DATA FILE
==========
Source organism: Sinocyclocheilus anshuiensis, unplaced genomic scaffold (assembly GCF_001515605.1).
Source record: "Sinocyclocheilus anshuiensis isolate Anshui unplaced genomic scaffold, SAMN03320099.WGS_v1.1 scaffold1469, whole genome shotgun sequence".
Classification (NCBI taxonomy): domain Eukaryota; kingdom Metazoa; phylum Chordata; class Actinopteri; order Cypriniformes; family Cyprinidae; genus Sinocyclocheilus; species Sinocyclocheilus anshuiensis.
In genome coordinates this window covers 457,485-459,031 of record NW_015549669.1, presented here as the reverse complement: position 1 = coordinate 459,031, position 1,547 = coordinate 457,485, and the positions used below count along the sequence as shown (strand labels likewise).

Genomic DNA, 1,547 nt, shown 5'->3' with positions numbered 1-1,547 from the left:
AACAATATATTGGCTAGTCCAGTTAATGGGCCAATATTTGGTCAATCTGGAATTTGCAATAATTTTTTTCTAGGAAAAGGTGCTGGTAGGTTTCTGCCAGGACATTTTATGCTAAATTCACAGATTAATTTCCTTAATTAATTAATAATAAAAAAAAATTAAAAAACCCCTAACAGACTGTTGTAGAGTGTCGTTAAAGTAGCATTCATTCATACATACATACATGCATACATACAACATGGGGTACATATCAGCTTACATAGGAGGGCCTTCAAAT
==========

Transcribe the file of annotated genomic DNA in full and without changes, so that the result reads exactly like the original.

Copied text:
Source organism: Sinocyclocheilus anshuiensis, unplaced genomic scaffold (assembly GCF_001515605.1).
Source record: "Sinocyclocheilus anshuiensis isolate Anshui unplaced genomic scaffold, SAMN03320099.WGS_v1.1 scaffold1469, whole genome shotgun sequence".
Classification (NCBI taxonomy): domain Eukaryota; kingdom Metazoa; phylum Chordata; class Actinopteri; order Cypriniformes; family Cyprinidae; genus Sinocyclocheilus; species Sinocyclocheilus anshuiensis.
In genome coordinates this window covers 457,485-459,031 of record NW_015549669.1, presented here as the reverse complement: position 1 = coordinate 459,031, position 1,547 = coordinate 457,485, and the positions used below count along the sequence as shown (strand labels likewise).

Genomic DNA, 1,547 nt, shown 5'->3' with positions numbered 1-1,547 from the left:
AACAATATATTGGCTAGTCCAGTTAATGGGCCAATATTTGGTCAATCTGGAATTTGCAATAATTTTTTTCTAGGAAAAGGTGCTGGTAGGTTTCTGCCAGGACATTTTATGCTAAATTCACAGATTAATTTCCTTAATTAATTAATAATAAAAAAAAATTAAAAAACCCCTAACAGACTGTTGTAGAGTGTCGTTAAAGTAGCATTCATTCATACATACATACATGCATACATACAACATGGGGTACATATCAGCTTACATAGGAGGGCCTTCAAAT